17.686 what is complexity?

From: Humanist Discussion Group (by way of Willard McCarty willard.mccarty@kcl.ac.uk)
Date: Fri Mar 05 2004 - 04:41:01 EST

               Humanist Discussion Group, Vol. 17, No. 686.
       Centre for Computing in the Humanities, King's College London
                     Submit to: humanist@princeton.edu

         Date: Fri, 05 Mar 2004 09:37:03 +0000
         From: Willard McCarty <willard.mccarty@kcl.ac.uk>
         Subject: what is complexity?

I would be grateful for recommendations of books and papers on the topic of
"complexity". As you may know, this is a term commonly used in discussions
in or near computer science and the natural sciences to describe objects
whose organization thwarts ordinary analytic methods -- that is, a great
many things in the world. Hence something called "complexity theory". But
unfortunately though not surprisingly complexity isn't simple. "In general,
we seem to associate complexity with anything we find difficut to
understand" (Robert Flood and Ewart Carson, Dealing with Complexity, 1993).
Not only that, in fact much worse, is the tendency for apparently serious
people in scientific discussions to wave the term about as if its
meaning were perfectly clear and consensually well defined. Which it isn't.
Actually my ironic view of the academic world does not permit me such
simplicity. What I really think is that the term is often waved about to
us from attempting to understand what the author has just identified for or
excluded from discussion and doesn't understand very well him- or herself.

Since many if not nearly all of the scholarly objects we are concerned with
might be called complex, at least by ordinary people in an intuitive way,
there would seem some chance that the body of work going on under the
rubric in question would be relevant to us. Most of the literature on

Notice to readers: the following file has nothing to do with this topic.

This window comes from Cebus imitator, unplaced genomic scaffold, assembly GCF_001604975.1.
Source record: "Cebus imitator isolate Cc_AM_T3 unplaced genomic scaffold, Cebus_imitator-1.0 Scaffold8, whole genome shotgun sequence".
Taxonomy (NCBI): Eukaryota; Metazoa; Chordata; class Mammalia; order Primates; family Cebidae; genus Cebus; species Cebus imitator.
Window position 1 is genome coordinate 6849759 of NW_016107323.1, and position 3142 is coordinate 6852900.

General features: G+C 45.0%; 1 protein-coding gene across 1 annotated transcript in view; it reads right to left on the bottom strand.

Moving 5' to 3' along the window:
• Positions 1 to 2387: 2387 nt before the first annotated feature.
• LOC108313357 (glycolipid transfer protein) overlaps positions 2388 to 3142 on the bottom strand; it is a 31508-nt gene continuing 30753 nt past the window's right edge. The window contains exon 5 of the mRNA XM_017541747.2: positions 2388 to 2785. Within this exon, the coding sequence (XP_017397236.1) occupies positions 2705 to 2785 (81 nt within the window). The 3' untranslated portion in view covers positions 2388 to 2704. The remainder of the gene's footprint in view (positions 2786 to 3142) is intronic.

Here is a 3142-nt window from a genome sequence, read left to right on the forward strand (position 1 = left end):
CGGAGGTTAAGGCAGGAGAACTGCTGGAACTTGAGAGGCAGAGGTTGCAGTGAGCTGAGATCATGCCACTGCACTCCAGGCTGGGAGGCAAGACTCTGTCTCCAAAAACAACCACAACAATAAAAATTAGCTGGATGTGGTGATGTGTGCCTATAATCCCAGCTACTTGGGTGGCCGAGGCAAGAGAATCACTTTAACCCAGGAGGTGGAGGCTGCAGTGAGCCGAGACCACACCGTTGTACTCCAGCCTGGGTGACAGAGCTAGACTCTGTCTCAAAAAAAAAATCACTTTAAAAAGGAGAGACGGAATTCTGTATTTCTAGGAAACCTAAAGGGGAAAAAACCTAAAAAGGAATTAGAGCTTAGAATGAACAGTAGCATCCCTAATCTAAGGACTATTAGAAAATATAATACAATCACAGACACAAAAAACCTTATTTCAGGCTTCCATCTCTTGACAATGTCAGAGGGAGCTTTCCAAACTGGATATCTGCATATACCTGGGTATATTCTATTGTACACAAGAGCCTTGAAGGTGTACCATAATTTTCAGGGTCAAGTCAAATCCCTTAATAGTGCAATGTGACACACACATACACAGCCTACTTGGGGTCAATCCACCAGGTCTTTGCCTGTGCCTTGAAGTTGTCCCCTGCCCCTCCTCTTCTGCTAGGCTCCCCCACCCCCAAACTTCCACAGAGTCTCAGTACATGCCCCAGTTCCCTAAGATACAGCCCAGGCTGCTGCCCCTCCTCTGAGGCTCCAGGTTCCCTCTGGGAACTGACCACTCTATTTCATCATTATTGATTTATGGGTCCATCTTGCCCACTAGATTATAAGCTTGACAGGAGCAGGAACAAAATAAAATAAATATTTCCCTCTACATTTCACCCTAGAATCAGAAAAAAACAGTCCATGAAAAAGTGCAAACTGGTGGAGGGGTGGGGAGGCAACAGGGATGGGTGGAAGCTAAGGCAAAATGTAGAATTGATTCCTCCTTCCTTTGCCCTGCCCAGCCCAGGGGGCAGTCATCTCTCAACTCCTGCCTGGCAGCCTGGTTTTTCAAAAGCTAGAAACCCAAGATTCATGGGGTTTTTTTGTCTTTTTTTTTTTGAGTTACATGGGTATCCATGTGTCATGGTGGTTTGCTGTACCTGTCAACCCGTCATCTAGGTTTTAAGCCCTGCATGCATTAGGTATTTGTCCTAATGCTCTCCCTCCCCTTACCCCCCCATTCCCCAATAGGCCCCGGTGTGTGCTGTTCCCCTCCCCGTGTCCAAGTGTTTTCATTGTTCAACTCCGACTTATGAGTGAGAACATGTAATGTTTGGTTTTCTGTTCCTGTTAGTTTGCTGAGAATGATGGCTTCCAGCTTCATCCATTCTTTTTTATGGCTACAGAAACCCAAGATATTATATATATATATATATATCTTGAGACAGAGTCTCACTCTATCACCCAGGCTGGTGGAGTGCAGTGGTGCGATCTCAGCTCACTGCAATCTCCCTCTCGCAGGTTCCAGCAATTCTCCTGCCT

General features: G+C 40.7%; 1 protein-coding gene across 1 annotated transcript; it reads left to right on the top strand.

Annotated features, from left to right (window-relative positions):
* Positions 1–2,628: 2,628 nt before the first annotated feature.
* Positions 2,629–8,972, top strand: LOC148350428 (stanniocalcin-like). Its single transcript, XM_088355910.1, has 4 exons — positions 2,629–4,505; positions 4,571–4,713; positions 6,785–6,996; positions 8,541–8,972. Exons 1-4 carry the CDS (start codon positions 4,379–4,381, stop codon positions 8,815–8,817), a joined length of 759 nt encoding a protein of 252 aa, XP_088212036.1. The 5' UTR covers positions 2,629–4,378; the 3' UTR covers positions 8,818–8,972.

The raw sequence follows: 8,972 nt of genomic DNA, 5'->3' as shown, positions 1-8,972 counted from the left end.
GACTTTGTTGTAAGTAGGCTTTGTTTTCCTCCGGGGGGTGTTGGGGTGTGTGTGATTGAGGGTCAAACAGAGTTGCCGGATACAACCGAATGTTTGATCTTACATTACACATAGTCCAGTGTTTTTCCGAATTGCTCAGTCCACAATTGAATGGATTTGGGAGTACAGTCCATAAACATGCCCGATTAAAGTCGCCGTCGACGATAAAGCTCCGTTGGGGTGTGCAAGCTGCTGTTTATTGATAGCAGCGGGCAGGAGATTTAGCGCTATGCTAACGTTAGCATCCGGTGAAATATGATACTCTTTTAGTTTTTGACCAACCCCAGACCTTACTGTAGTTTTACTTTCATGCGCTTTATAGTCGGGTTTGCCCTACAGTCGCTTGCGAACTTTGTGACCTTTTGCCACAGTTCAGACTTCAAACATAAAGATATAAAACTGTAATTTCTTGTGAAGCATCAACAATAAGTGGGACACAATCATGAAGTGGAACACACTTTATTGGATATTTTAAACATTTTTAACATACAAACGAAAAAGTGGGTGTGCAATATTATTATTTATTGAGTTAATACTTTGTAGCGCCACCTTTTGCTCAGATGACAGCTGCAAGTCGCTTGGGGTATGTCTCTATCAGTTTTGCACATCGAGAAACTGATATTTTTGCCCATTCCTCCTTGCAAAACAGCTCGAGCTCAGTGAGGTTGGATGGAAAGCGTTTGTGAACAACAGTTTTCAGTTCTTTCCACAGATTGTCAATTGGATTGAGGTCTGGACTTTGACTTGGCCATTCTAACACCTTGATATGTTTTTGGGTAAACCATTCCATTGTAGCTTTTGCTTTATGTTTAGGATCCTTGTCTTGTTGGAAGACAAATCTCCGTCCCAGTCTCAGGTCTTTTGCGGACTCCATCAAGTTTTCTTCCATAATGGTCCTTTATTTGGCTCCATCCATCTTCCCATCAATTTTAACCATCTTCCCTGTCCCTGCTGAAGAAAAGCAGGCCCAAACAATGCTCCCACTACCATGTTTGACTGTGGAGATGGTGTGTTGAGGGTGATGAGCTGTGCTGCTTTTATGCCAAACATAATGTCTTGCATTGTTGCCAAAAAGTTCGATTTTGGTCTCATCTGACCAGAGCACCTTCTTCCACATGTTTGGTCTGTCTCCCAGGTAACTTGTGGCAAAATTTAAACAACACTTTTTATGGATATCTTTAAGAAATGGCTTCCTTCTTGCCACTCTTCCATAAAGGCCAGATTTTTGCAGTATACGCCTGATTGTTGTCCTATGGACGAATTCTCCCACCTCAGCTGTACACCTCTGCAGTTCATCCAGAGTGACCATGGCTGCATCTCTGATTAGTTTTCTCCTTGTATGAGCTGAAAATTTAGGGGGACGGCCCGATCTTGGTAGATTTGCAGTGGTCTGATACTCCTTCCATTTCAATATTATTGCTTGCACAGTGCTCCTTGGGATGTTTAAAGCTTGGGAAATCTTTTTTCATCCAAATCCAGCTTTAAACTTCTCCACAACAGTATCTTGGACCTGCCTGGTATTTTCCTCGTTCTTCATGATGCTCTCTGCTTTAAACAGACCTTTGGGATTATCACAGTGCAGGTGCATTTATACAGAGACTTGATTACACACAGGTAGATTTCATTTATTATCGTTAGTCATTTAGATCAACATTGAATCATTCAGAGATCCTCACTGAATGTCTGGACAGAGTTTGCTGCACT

complexity itself is, however, not easy for the outsider to understand,
sometimes for good reason. So once again I am looking for an Olympian who
can explain it to me in simple language. One such is Murray Gell-Mann,
Nobel laureate in physics, formerly at Caltech, now at the Santa Fe
Institute (http://www.santafe.edu/), which would seem a *very* interesting
place. In the journal Complexity 1.1 (1995) he published a fine piece,
"What is complexity?"
(http://www.santafe.edu/sfi/People/mgm/complexity.html), which very briefly
summarizes material from his book, The Quark and the Jaguar: Adventures in
the Simple and the Complex (New York: W H Freeman, 1994). This is exactly
the sort of stuff I am looking for. It would be very good to have more of
it, from other perspectives, e.g. engineering. It would be very good to
have some clear sentences from an Olympian about what people now think, in
2004, about the topic.

Any suggestions?


Dr Willard McCarty | Senior Lecturer | Centre for Computing in the
Humanities | King's College London | Strand | London WC2R 2LS || +44 (0)20
7848-2784 fax: -2980 || willard.mccarty@kcl.ac.uk

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